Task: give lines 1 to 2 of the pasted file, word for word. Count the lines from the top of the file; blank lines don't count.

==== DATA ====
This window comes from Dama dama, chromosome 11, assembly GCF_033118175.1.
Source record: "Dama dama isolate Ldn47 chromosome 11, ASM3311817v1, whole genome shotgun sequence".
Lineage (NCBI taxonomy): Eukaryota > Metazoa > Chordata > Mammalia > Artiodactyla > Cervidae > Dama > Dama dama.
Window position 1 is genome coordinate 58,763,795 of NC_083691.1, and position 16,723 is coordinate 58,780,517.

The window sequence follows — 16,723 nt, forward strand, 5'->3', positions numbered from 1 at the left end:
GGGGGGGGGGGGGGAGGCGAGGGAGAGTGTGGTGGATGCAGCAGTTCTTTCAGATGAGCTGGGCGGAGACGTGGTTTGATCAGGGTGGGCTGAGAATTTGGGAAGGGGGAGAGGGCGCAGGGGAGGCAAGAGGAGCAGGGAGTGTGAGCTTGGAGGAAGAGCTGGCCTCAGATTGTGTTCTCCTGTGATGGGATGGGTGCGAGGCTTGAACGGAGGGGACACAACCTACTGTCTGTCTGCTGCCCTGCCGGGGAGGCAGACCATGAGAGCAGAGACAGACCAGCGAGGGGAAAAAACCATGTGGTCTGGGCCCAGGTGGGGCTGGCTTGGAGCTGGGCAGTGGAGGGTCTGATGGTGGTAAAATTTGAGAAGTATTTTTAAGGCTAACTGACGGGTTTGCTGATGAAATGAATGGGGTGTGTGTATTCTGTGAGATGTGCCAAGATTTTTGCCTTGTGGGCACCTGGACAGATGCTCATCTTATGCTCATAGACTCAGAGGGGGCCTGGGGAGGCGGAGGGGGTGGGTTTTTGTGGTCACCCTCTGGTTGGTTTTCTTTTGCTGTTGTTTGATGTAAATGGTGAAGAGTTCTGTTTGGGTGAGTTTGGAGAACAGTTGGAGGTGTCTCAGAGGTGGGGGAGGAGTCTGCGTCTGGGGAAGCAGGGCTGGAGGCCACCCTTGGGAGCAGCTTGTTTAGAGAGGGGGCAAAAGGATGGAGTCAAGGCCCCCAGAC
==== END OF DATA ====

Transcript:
This window comes from Dama dama, chromosome 11, assembly GCF_033118175.1.
Source record: "Dama dama isolate Ldn47 chromosome 11, ASM3311817v1, whole genome shotgun sequence".